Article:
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Helping Yourself While You Are Grieving
By Alice Teagarden

"There is no "right or wrong" way to grieve. We do need to acknowledge, however, that emotions presented in an extreme or intense manner which interfere with everyday functioning may warrant a professional intervention."

Recognizing that grief and mourning after the death of a loved one is a typical reaction with a wide range of emotions, one might next ask, "How do I help myself cope with everyday life while I am mourning?"

Some suggestions include:

  • Educate yourself about grief and grief responses by reading about grief or attending a grief support group. Talking with trained spiritual, medical and mental health professionals is also a way of meeting this educational need.
  • You should take care of your physical needs by eating a healthy and balanced diet, getting the exercise your physician suggests and by getting adequate sleep.
  • Be sure to recognize your need to avoid stress. Use quiet time to relax and rest. Surround yourself with loved ones and friends who know how to LISTEN! Remember if you ask someone to listen to you and they tell you how you should feel, they are not listening!
  • Keeping a private journal allows you the opportunity to let out your feelings. In your journal, you could write a letter to the person who died and tell them how you feel. You can use your journal to write about the many things you want to remember about your loved one. Allowing yourself to write and express your emotions helps you to recognize if you are moving forward or backwards in your grief work.
  • Creating a ritual which gives you permission to grieve can be helpful. Examples are visiting the cemetery, a candle lighting memorial, or a get together of family and friends to talk about your loved one.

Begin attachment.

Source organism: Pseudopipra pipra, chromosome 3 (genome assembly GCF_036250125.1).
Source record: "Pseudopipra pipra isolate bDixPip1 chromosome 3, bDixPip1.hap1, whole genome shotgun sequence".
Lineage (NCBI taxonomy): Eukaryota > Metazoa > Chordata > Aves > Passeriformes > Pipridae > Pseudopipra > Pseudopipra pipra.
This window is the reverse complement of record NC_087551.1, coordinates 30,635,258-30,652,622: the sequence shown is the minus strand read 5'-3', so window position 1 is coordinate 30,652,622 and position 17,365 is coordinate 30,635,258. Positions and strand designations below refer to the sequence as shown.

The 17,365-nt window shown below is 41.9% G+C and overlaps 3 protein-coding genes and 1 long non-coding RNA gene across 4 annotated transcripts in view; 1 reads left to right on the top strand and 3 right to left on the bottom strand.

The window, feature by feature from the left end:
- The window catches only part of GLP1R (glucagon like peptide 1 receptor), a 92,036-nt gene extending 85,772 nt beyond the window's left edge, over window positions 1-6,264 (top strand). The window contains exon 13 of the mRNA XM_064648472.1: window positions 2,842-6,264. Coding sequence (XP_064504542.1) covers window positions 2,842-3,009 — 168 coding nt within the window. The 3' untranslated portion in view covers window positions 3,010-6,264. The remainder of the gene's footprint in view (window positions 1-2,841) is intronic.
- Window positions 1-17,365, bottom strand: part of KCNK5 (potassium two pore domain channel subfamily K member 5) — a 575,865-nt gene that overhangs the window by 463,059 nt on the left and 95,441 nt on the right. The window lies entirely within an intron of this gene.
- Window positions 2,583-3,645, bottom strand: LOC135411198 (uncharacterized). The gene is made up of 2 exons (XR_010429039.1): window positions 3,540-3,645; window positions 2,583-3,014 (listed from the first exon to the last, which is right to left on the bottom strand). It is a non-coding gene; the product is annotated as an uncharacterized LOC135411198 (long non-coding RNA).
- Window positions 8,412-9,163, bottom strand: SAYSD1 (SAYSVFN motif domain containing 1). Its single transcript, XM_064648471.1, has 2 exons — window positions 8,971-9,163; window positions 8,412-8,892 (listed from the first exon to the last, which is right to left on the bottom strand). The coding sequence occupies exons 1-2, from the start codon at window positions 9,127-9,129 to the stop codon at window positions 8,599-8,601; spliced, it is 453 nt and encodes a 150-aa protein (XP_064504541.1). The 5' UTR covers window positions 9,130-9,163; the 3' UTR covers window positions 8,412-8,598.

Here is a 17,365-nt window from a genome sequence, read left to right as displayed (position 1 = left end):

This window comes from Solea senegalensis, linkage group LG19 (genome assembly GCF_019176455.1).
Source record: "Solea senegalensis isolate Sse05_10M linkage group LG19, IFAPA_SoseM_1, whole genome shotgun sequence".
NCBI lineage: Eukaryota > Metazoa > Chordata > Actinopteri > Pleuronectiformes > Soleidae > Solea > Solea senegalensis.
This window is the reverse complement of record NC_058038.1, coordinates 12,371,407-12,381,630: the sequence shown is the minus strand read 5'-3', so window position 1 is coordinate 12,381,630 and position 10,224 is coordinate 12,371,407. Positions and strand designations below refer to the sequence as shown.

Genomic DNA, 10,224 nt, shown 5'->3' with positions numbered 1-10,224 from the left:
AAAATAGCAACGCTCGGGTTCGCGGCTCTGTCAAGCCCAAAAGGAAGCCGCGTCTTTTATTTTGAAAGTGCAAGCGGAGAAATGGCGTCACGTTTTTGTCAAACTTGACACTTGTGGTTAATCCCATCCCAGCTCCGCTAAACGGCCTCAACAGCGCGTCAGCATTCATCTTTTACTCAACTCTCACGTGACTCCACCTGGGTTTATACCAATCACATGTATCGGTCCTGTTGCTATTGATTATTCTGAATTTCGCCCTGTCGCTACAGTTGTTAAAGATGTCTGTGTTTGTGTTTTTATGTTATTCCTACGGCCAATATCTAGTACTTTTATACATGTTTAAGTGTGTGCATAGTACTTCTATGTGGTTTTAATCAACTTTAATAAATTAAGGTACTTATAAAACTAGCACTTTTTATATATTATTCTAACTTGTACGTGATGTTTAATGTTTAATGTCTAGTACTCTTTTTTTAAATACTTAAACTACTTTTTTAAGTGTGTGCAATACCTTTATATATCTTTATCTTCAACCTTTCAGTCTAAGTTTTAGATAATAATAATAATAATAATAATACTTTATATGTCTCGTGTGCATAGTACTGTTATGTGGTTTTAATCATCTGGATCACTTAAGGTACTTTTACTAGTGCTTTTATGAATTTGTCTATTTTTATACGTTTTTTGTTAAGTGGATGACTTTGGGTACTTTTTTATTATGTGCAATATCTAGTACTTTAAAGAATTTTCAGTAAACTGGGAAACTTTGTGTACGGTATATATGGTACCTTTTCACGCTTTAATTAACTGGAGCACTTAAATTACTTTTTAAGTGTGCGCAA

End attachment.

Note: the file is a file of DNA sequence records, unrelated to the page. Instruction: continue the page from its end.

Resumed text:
• Use your faith and spiritual belief system to bring yourself comfort. It is not unusual to have spiritual questions after a loss. Turn to your spiritual mentors for discussion and exploration of those questions.

If you have been practicing positive coping skills, but you find yourself wondering, "Am I doing this right?" Remember we all grieve differently. There is no "right or wrong" way to grieve. We do need to acknowledge, however, that emotions presented in an extreme or intense manner which interfere with everyday functioning may warrant a professional intervention.

For example, it is not unusual to experience anger after a death. It is not unusual to want to express that anger. However if your anger is pushing people away, you may want to consider talking with a counselor, physician or pastor who has an understanding of grief work.

If feelings of depression are intense, leading to feelings of helplessness, worthlessness or suicidal ideations, one must not feel they will "snap out of it." They must talk with a health care provider immediately.

Your grief journey may not be what you expected. Hospice Care of the Washington Hospital offers regularly scheduled support groups to assist in the grieving process.

If you would like to attend a Support Group, contact Alice Teagarden, Certified Grief Counselor, Hospice Care of The Washington Hospital, at (724) 250-4500.

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